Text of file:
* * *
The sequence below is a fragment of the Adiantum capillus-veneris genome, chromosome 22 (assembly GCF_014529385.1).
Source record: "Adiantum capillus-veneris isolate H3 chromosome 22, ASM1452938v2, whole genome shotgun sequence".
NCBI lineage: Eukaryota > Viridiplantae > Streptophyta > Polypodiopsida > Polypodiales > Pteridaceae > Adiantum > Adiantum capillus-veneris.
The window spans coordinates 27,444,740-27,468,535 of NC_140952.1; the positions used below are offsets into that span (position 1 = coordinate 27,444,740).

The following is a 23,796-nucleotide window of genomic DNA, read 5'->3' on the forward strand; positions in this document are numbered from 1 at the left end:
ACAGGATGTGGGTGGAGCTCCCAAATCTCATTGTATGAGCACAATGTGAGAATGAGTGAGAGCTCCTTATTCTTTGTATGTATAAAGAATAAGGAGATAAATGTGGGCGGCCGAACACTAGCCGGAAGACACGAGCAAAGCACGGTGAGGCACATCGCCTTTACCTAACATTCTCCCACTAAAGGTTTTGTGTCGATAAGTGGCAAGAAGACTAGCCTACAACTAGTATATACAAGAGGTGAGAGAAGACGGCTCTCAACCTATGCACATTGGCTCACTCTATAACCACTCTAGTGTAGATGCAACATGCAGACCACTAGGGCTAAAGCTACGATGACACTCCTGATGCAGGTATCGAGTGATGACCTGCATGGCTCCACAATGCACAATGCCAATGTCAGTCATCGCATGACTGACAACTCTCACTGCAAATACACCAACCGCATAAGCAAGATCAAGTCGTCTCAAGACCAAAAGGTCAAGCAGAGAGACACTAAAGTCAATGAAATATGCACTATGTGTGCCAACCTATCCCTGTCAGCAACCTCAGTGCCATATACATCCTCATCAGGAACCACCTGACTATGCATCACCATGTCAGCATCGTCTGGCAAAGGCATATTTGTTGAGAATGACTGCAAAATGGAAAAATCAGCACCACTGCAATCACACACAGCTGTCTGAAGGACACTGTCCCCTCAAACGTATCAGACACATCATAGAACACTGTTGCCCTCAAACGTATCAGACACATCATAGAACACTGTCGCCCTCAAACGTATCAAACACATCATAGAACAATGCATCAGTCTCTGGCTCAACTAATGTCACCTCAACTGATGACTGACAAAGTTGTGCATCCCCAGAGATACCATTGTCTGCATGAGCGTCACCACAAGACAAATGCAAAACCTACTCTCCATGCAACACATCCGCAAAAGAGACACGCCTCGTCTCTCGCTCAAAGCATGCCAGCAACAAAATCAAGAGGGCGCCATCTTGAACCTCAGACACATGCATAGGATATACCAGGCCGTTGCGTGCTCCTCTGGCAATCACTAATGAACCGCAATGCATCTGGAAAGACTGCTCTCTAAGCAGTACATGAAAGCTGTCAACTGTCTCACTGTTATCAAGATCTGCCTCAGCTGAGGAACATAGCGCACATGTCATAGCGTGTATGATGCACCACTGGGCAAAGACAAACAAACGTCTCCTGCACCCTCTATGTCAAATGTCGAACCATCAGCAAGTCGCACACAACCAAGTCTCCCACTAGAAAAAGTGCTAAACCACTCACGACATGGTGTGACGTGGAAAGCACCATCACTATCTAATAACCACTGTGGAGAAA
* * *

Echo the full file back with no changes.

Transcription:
The sequence below is a fragment of the Adiantum capillus-veneris genome, chromosome 22 (assembly GCF_014529385.1).
Source record: "Adiantum capillus-veneris isolate H3 chromosome 22, ASM1452938v2, whole genome shotgun sequence".
NCBI lineage: Eukaryota > Viridiplantae > Streptophyta > Polypodiopsida > Polypodiales > Pteridaceae > Adiantum > Adiantum capillus-veneris.
The window spans coordinates 27,444,740-27,468,535 of NC_140952.1; the positions used below are offsets into that span (position 1 = coordinate 27,444,740).

The following is a 23,796-nucleotide window of genomic DNA, read 5'->3' on the forward strand; positions in this document are numbered from 1 at the left end:
ACAGGATGTGGGTGGAGCTCCCAAATCTCATTGTATGAGCACAATGTGAGAATGAGTGAGAGCTCCTTATTCTTTGTATGTATAAAGAATAAGGAGATAAATGTGGGCGGCCGAACACTAGCCGGAAGACACGAGCAAAGCACGGTGAGGCACATCGCCTTTACCTAACATTCTCCCACTAAAGGTTTTGTGTCGATAAGTGGCAAGAAGACTAGCCTACAACTAGTATATACAAGAGGTGAGAGAAGACGGCTCTCAACCTATGCACATTGGCTCACTCTATAACCACTCTAGTGTAGATGCAACATGCAGACCACTAGGGCTAAAGCTACGATGACACTCCTGATGCAGGTATCGAGTGATGACCTGCATGGCTCCACAATGCACAATGCCAATGTCAGTCATCGCATGACTGACAACTCTCACTGCAAATACACCAACCGCATAAGCAAGATCAAGTCGTCTCAAGACCAAAAGGTCAAGCAGAGAGACACTAAAGTCAATGAAATATGCACTATGTGTGCCAACCTATCCCTGTCAGCAACCTCAGTGCCATATACATCCTCATCAGGAACCACCTGACTATGCATCACCATGTCAGCATCGTCTGGCAAAGGCATATTTGTTGAGAATGACTGCAAAATGGAAAAATCAGCACCACTGCAATCACACACAGCTGTCTGAAGGACACTGTCCCCTCAAACGTATCAGACACATCATAGAACACTGTTGCCCTCAAACGTATCAGACACATCATAGAACACTGTCGCCCTCAAACGTATCAAACACATCATAGAACAATGCATCAGTCTCTGGCTCAACTAATGTCACCTCAACTGATGACTGACAAAGTTGTGCATCCCCAGAGATACCATTGTCTGCATGAGCGTCACCACAAGACAAATGCAAAACCTACTCTCCATGCAACACATCCGCAAAAGAGACACGCCTCGTCTCTCGCTCAAAGCATGCCAGCAACAAAATCAAGAGGGCGCCATCTTGAACCTCAGACACATGCATAGGATATACCAGGCCGTTGCGTGCTCCTCTGGCAATCACTAATGAACCGCAATGCATCTGGAAAGACTGCTCTCTAAGCAGTACATGAAAGCTGTCAACTGTCTCACTGTTATCAAGATCTGCCTCAGCTGAGGAACATAGCGCACATGTCATAGCGTGTATGATGCACCACTGGGCAAAGACAAACAAACGTCTCCTGCACCCTCTATGTCAAATGTCGAACCATCAGCAAGTCGCACACAACCAAGTCTCCCACTAGAAAAAGTGCTAAACCACTCACGACATGGTGTGACGTGGAAAGCACCATCACTATCTAATAACCACTGTGGAGAAA